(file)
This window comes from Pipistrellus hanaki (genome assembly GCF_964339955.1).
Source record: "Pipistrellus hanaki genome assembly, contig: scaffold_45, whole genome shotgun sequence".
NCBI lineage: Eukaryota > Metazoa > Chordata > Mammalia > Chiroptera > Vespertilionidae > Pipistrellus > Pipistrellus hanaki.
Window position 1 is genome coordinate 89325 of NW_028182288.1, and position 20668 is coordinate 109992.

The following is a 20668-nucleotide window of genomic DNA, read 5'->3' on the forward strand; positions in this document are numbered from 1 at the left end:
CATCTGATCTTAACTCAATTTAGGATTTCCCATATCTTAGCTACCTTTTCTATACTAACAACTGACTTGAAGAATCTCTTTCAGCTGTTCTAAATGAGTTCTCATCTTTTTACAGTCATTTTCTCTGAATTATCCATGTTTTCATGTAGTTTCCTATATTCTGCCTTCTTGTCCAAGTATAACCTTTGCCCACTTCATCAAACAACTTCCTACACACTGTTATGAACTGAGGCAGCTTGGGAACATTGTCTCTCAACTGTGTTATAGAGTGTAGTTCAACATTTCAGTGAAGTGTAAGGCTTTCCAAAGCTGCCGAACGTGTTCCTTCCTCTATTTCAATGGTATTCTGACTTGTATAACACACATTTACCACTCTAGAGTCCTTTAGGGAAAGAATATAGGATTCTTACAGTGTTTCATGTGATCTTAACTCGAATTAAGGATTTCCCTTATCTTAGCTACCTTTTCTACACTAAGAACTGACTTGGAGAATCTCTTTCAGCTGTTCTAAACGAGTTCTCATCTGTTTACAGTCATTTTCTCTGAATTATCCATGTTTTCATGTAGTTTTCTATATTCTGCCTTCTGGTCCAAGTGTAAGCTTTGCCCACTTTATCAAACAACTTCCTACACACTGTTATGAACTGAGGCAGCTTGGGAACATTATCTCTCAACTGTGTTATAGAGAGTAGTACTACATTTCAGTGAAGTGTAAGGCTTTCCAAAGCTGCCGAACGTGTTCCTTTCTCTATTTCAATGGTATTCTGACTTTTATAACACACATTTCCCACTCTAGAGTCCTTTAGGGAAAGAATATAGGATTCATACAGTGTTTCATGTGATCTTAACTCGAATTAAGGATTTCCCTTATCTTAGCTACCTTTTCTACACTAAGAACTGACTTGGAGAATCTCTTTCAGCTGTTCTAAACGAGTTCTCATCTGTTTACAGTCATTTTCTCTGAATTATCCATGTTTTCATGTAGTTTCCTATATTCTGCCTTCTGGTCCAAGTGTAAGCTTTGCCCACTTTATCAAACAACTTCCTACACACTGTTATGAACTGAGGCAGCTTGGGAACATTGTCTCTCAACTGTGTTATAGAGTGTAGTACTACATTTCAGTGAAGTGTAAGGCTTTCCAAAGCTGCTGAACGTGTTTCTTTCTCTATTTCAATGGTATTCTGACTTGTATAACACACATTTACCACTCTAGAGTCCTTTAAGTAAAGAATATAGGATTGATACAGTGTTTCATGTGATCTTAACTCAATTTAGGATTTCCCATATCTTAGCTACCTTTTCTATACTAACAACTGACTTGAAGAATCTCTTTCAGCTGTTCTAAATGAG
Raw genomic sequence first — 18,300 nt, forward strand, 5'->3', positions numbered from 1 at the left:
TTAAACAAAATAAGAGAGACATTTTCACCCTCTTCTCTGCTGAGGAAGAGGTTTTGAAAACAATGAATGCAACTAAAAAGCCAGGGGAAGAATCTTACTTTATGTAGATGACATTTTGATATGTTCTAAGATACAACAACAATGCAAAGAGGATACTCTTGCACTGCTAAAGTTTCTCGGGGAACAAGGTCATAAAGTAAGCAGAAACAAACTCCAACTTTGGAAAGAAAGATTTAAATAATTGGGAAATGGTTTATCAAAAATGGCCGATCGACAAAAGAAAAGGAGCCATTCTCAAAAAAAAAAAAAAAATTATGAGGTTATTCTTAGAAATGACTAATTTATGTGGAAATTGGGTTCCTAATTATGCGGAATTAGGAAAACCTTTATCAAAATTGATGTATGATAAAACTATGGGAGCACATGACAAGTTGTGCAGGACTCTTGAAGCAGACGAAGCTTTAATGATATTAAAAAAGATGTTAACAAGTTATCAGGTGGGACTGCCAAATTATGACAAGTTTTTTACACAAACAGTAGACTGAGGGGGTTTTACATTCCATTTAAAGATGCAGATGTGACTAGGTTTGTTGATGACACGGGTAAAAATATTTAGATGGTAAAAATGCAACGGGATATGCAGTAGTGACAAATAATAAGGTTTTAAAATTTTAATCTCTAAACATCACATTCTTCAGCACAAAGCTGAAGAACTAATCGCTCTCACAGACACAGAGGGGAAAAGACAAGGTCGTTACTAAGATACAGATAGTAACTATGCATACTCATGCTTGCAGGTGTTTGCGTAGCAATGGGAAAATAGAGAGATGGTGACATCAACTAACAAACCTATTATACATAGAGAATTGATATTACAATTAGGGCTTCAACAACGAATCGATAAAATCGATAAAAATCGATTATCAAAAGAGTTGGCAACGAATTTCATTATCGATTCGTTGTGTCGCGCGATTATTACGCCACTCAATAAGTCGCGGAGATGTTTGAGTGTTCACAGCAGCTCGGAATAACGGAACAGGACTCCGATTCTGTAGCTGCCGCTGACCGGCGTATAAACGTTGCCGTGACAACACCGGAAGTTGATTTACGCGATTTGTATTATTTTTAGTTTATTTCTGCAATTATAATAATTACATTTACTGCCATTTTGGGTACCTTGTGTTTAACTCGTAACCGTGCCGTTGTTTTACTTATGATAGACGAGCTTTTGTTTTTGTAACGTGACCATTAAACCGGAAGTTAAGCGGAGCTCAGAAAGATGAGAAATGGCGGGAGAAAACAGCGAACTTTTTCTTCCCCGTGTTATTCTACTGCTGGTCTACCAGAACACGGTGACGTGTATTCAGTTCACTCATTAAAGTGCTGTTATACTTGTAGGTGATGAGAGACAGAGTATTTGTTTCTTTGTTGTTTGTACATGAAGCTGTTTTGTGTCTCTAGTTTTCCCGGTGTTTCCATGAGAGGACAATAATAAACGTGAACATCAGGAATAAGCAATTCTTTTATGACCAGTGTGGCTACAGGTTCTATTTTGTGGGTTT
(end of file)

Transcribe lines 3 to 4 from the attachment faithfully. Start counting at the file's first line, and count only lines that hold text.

NCBI lineage: Eukaryota > Metazoa > Chordata > Mammalia > Chiroptera > Vespertilionidae > Pipistrellus > Pipistrellus hanaki.
Window position 1 is genome coordinate 89325 of NW_028182288.1, and position 20668 is coordinate 109992.